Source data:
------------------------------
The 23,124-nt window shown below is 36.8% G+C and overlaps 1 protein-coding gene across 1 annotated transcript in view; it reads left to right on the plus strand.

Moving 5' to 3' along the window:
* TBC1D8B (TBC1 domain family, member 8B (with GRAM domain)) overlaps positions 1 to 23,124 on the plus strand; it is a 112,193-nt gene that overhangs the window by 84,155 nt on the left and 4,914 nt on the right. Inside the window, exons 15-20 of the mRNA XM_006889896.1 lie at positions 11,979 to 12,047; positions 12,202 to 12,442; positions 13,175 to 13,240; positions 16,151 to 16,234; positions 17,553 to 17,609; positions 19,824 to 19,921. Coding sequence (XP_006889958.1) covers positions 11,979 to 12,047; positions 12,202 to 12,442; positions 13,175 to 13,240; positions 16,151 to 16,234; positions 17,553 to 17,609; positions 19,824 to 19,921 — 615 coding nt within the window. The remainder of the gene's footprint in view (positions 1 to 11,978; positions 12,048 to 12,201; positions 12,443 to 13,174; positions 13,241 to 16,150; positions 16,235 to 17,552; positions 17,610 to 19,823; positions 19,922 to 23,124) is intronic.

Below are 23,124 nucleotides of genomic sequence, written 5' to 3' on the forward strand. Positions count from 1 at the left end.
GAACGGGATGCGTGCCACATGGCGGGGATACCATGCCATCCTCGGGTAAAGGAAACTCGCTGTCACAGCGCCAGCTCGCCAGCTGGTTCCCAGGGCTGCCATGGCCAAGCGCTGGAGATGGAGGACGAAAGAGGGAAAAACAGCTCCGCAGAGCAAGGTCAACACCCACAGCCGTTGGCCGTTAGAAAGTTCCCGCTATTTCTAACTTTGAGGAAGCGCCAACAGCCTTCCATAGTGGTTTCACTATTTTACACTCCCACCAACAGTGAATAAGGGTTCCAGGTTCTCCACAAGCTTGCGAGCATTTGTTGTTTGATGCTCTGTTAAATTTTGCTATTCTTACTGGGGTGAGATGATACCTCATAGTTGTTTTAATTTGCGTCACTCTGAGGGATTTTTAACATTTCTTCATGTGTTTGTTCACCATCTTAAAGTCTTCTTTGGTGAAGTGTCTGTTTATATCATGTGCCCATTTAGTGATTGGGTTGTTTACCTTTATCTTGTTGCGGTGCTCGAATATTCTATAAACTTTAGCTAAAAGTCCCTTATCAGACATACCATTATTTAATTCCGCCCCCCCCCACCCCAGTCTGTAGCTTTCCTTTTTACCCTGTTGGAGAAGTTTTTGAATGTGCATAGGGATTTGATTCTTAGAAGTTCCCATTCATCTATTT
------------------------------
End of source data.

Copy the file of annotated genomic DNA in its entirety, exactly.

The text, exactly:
The 23,124-nt window shown below is 36.8% G+C and overlaps 1 protein-coding gene across 1 annotated transcript in view; it reads left to right on the plus strand.

Moving 5' to 3' along the window:
* TBC1D8B (TBC1 domain family, member 8B (with GRAM domain)) overlaps positions 1 to 23,124 on the plus strand; it is a 112,193-nt gene that overhangs the window by 84,155 nt on the left and 4,914 nt on the right. Inside the window, exons 15-20 of the mRNA XM_006889896.1 lie at positions 11,979 to 12,047; positions 12,202 to 12,442; positions 13,175 to 13,240; positions 16,151 to 16,234; positions 17,553 to 17,609; positions 19,824 to 19,921. Coding sequence (XP_006889958.1) covers positions 11,979 to 12,047; positions 12,202 to 12,442; positions 13,175 to 13,240; positions 16,151 to 16,234; positions 17,553 to 17,609; positions 19,824 to 19,921 — 615 coding nt within the window. The remainder of the gene's footprint in view (positions 1 to 11,978; positions 12,048 to 12,201; positions 12,443 to 13,174; positions 13,241 to 16,150; positions 16,235 to 17,552; positions 17,610 to 19,823; positions 19,922 to 23,124) is intronic.

Below are 23,124 nucleotides of genomic sequence, written 5' to 3' on the forward strand. Positions count from 1 at the left end.
GAACGGGATGCGTGCCACATGGCGGGGATACCATGCCATCCTCGGGTAAAGGAAACTCGCTGTCACAGCGCCAGCTCGCCAGCTGGTTCCCAGGGCTGCCATGGCCAAGCGCTGGAGATGGAGGACGAAAGAGGGAAAAACAGCTCCGCAGAGCAAGGTCAACACCCACAGCCGTTGGCCGTTAGAAAGTTCCCGCTATTTCTAACTTTGAGGAAGCGCCAACAGCCTTCCATAGTGGTTTCACTATTTTACACTCCCACCAACAGTGAATAAGGGTTCCAGGTTCTCCACAAGCTTGCGAGCATTTGTTGTTTGATGCTCTGTTAAATTTTGCTATTCTTACTGGGGTGAGATGATACCTCATAGTTGTTTTAATTTGCGTCACTCTGAGGGATTTTTAACATTTCTTCATGTGTTTGTTCACCATCTTAAAGTCTTCTTTGGTGAAGTGTCTGTTTATATCATGTGCCCATTTAGTGATTGGGTTGTTTACCTTTATCTTGTTGCGGTGCTCGAATATTCTATAAACTTTAGCTAAAAGTCCCTTATCAGACATACCATTATTTAATTCCGCCCCCCCCCACCCCAGTCTGTAGCTTTCCTTTTTACCCTGTTGGAGAAGTTTTTGAATGTGCATAGGGATTTGATTCTTAGAAGTTCCCATTCATCTATTT